Regular readers know the restoration at Hennepin-Hopper outside of Hennepin along the Illinois River is one of my favorite conservation projects in Illinois.
Common carp have forced a rehabilitation, and that just makes me sad.
But the brains behind the project, both in The Wetlands Initiative and the IDNR, have earned my trust, and I can't wait to see how they solve this set back.
The decision was inevitable as the carp muddied up the water that had been astonishing clear when the project began, muddied it to such a point that it required a more intensive response than they had tried over the past couple years.
Earlier this month, the decision was formalized and rehabilitation (primarily focused on removing common carp) started after the fishing season ended at the beginning of the month. And make no mistake, this was one of the premier fishing spots in Illinois.
This was site super Rick Seibert on an outing in May, 2004. You can imagine what northern pike and bass have grown to in the years since then.
It made me dig back into the first story that I did on the rehab, then in its early stages in the fall of 2001 with Dick Schroeder. We used push poles to take a john boat around the lakes.
I pulled this from my column on Oct. 21, 2001, notable in part from the words of the late legend Frank Bellrose:
``We are losing bottomlands,'' Bellrose said. ``Here is a chance to keep the silt out and have clear water, which you only have in northern lakes.Clear water is unusual for Illinois. It will produce a marsh like we have never seen.''
Even the first steps of the project prove Bellrose right. We spotted pintails, wigeon, wood ducks, green-winged teal, black ducks, mallards, Canada geese, ruddy ducks, cormorants, coots, herons, hawks, eagles and many swallows.
The DNR has stocked northern pike, channel catfish, largemouth bass, black and white crappie, walleye and bluegill. Biologist Wayne Herndon said the growth rates he has seen are unprecedented in his decades of work.
That's because the water seeping in from the Illinois River is filtered and becomes incredibly clear. We could easily see down 8 feet. I spent much of three hours with my head hanging out looking down.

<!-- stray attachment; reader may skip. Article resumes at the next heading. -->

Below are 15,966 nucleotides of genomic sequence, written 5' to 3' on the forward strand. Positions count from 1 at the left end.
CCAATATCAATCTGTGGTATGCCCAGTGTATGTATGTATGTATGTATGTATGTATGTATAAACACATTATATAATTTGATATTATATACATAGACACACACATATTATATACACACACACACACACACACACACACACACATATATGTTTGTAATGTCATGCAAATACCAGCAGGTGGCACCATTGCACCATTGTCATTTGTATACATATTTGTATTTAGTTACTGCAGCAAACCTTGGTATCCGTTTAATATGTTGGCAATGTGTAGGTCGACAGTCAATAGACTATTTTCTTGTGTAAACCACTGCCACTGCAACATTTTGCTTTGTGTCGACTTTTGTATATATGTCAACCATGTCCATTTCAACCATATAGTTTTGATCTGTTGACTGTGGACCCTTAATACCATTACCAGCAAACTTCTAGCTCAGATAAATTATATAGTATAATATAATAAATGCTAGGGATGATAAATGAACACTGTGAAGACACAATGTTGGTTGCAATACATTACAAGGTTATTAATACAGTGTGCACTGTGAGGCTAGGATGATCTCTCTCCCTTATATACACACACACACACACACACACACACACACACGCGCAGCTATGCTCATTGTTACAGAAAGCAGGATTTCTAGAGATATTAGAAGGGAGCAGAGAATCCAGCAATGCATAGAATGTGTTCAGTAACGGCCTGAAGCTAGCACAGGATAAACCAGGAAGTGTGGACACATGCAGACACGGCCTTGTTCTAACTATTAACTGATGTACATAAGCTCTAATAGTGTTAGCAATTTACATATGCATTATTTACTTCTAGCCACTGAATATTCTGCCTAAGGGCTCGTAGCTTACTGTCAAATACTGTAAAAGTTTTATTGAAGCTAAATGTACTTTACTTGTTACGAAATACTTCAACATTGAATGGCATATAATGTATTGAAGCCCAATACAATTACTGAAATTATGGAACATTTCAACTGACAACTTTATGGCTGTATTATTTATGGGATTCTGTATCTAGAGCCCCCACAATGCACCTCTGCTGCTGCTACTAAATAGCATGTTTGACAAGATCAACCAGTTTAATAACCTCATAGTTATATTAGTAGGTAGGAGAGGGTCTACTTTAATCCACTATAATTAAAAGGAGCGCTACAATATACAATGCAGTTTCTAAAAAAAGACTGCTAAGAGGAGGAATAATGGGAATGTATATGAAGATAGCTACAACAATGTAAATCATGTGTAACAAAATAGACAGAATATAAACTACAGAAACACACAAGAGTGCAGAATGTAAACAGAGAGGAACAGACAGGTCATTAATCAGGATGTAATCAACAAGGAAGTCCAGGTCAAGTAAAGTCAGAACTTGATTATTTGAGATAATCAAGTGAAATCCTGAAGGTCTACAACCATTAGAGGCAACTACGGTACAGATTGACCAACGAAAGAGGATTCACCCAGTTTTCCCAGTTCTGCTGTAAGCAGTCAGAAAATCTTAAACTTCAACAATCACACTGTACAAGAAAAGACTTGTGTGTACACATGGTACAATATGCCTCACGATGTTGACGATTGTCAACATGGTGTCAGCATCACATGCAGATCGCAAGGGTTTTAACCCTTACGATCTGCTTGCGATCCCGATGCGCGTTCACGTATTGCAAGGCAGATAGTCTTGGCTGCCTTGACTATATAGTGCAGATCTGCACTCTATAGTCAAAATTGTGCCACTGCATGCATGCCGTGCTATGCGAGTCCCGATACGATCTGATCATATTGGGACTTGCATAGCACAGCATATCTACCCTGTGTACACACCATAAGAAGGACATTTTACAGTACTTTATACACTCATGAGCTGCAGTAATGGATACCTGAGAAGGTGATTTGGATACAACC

The combination of water clarity and rich bottomland soil made the weed growth and emergence of marsh plants in less than a year unbelievable.
Bellrose said the amount of sego pondweed is more than he has seen anywhere along the Illinois River. Ducks love the seeds.The area will be restored to wetlands, used for research and education and perhaps opened to fishing.
More than 150 species of birds, including such rarities as the pied-billed grebes, cattle egrets, Franklin's gulls and black terns, have been spotted.
Over the years, if I was in the area, I would often take a side trip, and climb the tower, just to survey the restoration and have my faith in my fellow humans restored.
Yes, it means that much to me.
I wish them much success.
Here's the word from the IDNR:
Hennepin & Hopper Lakes to Undergo Rehab,
SPRINGFIELD- Rehabilitation of the marsh and lake habitats at the Hennepin and Hopper Lakes Project has begun this fall through the joint efforts of the Illinois Department of Natural Resources (IDNR) and the Wetlands Initiative (TWI).
The efforts will focus on removing the destructive common carp, which has been wreaking havoc on the aquatic ecosystem since 2006. The invasive, bottom-feeding carp stirs up the lake bottom, rooting out plants, reducing water clarity, and ultimately destroying the marsh habitat.
"It's time to bite the bullet and remove the carp," said Al Pyott, TWI board member and co-founder. "It's painful because we'll lose the lakes for a year, but it has to be done to restore the entire habitat for all the species that depend on Hennepin and Hopper."
"This aquatic rehabilitation project is designed to re-establish Hennepin and Hopper Lakes as an important backwater lake area," said Wayne Herndon, IDNR district fisheries biologist. "We have very few of these vital habitats on the river that depend on vegetation to maintain water quality, so it's critical that we regain this marsh habitat."